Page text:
The president of the Tokyo Olympic organizing committee said Sunday the games were held without major incident and were a source of hope for the world despite the unprecedented challenges posed by the coronavirus pandemic.

Wrapping up 17 days of the games, Seiko Hashimoto said the highest priority was given to ensuring they were delivered in a "safe and secure" manner by putting anti-coronavirus measures in place. She refrained, however, from declaring the event a success with an eye on the approaching Paralympics.

Seiko Hashimoto, president of the Tokyo Olympic and Paralympic organizing committee, addresses the closing ceremony of the Tokyo Olympics on Aug. 8, 2021, at the National Stadium in Tokyo. (Kyodo) ==Kyodo

Hashimoto said the decision to hold most Olympic events without spectators, though "unfortunate," was requisite to gain public support for the decision to go ahead with the games when Japan is still struggling to curb coronavirus infections.

"We have realized the games by prioritizing safety, and we have now come to the closing day without seeing big problems on the whole," Hashimoto told a press conference.

"Judgment will have to wait until after all Olympic and Paralympic events are over...At this point, we cannot call it a 100 percent success," Hashimoto said hours ahead of the closing ceremony.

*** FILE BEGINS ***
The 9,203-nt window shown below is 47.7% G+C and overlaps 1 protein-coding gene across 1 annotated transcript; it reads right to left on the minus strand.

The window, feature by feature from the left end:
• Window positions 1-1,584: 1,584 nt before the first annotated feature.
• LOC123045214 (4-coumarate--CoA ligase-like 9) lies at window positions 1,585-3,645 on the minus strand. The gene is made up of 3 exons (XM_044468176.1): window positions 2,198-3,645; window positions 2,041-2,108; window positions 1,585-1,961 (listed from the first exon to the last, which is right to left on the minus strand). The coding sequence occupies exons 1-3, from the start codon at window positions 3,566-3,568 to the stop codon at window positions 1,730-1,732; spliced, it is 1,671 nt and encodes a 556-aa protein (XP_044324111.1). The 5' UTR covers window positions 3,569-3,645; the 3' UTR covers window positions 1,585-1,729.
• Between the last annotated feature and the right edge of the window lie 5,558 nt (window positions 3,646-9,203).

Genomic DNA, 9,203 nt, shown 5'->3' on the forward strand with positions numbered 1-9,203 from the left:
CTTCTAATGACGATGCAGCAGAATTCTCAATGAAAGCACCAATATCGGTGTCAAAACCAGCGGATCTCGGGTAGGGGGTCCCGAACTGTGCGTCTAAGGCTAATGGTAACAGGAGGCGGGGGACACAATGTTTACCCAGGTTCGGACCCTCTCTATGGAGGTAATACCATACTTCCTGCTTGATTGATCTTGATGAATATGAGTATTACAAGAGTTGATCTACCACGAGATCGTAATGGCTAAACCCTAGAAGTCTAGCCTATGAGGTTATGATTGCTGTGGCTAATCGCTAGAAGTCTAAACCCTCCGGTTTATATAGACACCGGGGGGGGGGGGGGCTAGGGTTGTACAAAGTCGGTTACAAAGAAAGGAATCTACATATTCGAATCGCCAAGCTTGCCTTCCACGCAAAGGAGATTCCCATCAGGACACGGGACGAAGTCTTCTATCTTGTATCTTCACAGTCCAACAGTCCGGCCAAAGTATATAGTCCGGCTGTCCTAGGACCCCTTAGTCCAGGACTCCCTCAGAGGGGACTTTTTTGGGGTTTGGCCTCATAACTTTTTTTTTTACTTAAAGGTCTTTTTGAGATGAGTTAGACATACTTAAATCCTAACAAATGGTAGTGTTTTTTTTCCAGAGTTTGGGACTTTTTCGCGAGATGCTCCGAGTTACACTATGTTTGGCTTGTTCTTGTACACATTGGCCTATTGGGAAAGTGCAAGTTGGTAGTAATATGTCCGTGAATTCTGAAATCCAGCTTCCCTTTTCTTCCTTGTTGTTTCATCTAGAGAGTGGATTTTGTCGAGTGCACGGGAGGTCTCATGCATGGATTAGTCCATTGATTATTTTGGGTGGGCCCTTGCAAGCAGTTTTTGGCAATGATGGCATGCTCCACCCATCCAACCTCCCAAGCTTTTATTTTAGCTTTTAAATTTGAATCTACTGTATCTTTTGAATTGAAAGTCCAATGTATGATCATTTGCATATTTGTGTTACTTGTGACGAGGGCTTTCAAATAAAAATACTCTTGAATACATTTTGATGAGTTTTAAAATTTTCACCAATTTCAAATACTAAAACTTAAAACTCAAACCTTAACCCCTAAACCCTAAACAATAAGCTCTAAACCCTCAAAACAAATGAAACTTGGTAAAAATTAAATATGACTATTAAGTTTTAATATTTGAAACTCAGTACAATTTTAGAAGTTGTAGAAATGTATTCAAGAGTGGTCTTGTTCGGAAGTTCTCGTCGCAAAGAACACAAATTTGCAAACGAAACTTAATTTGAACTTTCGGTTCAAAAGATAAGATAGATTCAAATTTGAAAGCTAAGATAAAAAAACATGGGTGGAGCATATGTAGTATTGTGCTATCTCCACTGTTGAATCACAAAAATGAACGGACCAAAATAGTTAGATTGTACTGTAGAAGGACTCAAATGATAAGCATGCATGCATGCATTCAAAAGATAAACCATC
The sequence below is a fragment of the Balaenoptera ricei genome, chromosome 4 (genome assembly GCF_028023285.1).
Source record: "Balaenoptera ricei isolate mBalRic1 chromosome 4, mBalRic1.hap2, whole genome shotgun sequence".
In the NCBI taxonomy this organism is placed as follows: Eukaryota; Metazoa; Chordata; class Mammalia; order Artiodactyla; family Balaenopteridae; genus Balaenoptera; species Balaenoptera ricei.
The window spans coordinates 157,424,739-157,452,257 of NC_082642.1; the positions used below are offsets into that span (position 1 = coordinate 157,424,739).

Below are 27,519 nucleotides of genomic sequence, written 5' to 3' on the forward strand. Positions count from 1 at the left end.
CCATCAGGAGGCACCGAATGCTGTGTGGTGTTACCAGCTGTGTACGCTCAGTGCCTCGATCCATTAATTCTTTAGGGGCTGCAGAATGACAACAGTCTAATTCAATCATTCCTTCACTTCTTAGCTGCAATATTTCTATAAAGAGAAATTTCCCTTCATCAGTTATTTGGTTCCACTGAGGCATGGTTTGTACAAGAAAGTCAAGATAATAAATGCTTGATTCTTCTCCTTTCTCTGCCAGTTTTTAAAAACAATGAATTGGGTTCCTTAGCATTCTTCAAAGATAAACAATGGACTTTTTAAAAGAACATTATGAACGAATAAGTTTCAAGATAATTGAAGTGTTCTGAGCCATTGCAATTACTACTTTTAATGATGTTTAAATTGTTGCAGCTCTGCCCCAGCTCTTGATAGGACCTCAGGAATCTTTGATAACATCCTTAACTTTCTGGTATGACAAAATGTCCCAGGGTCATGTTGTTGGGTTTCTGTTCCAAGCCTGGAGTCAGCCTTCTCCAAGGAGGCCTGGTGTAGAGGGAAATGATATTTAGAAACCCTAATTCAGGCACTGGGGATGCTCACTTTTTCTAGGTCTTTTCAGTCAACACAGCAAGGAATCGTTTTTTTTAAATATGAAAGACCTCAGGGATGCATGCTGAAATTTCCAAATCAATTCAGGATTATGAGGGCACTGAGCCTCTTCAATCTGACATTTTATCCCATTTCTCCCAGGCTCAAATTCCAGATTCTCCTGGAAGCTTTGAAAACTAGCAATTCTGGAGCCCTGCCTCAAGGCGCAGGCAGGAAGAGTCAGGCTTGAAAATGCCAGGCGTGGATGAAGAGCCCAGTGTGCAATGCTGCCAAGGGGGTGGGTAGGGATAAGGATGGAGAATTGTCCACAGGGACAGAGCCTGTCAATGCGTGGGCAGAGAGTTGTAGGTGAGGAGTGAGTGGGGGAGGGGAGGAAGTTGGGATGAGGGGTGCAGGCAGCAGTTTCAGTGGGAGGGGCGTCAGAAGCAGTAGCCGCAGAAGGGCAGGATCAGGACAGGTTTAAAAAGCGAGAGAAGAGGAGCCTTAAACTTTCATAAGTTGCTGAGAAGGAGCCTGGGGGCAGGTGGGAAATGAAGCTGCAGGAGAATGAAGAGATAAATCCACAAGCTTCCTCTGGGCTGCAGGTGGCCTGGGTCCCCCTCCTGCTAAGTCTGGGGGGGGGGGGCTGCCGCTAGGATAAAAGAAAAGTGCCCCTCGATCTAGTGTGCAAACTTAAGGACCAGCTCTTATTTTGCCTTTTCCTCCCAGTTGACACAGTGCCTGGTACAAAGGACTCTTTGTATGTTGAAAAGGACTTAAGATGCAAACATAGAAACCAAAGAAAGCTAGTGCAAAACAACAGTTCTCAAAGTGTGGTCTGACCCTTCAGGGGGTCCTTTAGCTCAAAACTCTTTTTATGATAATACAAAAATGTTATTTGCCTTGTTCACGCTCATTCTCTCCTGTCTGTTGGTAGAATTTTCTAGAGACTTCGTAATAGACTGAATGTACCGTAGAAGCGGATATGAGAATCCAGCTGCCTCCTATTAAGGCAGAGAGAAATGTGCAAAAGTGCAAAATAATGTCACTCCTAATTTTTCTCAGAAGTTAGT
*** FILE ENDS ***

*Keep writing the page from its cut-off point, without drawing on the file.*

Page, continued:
The Japanese government and other organizers faced strong domestic opposition to holding the games and some feared that they would become a coronavirus superspreader event.

The organizers had sought to reassure a wary public by vowing to implement effective anti-virus measures.

The number of COVID-19 cases confirmed since the start of July among people associated with the Olympics totaled 430 while the daily count in Tokyo more than doubled in recent weeks, eclipsing 4,000 for the fifth straight day, and the nationwide cumulative tally topped 1 million on Friday.

Hashimoto said relevant parties, including the Japanese government and the International Paralympic Committee, will make a judgment on whether to permit spectators for the Paralympics from Aug. 24 "carefully and at the right time."

The Tokyo Olympics have been unprecedented on many levels. The pandemic made the sporting spectacle what Hashimoto described as "the most digitalized ever" event.

Athletes had to undergo screening tests every day in principle and medalists were asked to wear masks on the podium.

The organizers created a "bubble," isolating athletes and other people involved in the games from the Japanese population to prevent transmission of the virus.

According to the committee, 19 athletes missed all or some Olympic competition due to COVID-19 infections or being a close contact with a person who had tested positive for the virus.

"Heading into the Paralympics, we will strive to create a perfect environment in which people will not get infected or get others infected," Hashimoto said.

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